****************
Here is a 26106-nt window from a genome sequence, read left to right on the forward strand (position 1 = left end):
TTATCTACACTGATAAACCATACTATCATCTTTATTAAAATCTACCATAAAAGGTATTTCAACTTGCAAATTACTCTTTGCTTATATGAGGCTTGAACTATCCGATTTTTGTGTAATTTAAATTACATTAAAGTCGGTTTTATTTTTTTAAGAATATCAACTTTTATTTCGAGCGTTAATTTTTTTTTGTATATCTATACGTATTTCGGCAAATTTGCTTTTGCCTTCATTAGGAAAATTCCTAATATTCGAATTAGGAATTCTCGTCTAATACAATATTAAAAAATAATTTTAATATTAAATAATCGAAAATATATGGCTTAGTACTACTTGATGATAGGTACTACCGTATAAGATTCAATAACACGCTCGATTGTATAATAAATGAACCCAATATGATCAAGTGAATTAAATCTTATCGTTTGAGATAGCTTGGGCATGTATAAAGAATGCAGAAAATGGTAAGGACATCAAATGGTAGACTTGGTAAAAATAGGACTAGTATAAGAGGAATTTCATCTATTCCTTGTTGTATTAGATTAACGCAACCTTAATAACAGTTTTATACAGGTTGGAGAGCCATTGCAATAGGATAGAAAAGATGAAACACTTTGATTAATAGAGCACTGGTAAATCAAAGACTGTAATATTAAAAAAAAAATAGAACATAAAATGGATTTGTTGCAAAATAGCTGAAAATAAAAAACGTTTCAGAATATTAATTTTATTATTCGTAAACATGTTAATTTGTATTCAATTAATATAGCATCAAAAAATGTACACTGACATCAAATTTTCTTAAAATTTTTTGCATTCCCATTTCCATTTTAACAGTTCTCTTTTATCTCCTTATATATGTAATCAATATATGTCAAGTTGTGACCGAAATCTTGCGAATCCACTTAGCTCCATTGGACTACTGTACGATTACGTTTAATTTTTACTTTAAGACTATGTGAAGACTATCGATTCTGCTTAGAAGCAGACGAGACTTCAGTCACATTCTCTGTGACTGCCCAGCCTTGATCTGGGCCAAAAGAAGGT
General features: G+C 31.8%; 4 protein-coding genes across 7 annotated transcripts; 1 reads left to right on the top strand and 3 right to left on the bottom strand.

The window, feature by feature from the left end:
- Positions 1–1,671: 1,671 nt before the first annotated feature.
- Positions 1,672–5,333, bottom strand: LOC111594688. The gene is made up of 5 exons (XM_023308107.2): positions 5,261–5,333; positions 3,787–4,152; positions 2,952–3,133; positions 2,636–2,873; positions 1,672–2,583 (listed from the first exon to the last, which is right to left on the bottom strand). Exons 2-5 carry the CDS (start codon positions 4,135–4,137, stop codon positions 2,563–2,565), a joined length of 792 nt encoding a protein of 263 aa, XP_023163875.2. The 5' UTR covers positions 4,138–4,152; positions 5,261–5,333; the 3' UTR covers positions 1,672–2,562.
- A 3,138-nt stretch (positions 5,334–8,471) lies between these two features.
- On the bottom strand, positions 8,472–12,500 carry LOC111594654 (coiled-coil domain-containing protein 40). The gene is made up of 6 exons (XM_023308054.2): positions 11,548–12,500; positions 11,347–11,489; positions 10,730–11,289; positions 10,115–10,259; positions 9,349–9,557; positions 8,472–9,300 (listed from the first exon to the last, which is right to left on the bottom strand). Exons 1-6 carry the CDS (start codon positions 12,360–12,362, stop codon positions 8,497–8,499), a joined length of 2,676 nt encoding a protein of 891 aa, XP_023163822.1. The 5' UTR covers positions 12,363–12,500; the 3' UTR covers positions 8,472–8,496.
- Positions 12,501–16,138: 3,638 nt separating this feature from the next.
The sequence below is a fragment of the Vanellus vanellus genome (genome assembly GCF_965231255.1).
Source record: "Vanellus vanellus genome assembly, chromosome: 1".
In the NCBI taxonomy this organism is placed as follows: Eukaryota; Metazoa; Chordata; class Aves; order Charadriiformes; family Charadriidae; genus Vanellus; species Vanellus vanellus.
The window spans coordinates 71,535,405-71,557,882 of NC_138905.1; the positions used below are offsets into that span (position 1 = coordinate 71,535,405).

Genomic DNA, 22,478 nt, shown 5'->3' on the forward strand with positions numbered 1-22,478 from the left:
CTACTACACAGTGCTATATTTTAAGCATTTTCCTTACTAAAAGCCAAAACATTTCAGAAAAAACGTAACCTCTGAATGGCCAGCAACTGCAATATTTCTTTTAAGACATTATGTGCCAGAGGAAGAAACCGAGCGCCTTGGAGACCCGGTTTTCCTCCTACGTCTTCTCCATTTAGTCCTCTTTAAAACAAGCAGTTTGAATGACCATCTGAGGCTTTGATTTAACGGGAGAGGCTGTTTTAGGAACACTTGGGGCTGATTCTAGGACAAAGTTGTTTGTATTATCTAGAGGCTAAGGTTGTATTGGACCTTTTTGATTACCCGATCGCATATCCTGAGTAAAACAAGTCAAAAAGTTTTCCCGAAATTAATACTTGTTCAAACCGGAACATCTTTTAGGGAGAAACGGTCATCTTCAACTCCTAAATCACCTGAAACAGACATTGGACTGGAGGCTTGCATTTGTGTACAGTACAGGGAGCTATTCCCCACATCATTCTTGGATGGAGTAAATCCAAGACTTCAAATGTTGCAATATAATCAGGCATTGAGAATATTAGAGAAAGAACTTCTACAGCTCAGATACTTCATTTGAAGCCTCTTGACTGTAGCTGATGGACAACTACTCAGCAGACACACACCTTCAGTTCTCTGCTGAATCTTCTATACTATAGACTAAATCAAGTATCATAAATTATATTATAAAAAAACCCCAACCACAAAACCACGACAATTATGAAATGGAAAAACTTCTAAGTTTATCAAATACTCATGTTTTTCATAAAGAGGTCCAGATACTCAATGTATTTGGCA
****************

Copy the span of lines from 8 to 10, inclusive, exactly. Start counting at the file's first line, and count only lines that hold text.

- On the bottom strand, positions 8,472–12,500 carry LOC111594654 (coiled-coil domain-containing protein 40). The gene is made up of 6 exons (XM_023308054.2): positions 11,548–12,500; positions 11,347–11,489; positions 10,730–11,289; positions 10,115–10,259; positions 9,349–9,557; positions 8,472–9,300 (listed from the first exon to the last, which is right to left on the bottom strand). Exons 1-6 carry the CDS (start codon positions 12,360–12,362, stop codon positions 8,497–8,499), a joined length of 2,676 nt encoding a protein of 891 aa, XP_023163822.1. The 5' UTR covers positions 12,363–12,500; the 3' UTR covers positions 8,472–8,496.
- Positions 12,501–16,138: 3,638 nt separating this feature from the next.
The sequence below is a fragment of the Vanellus vanellus genome (genome assembly GCF_965231255.1).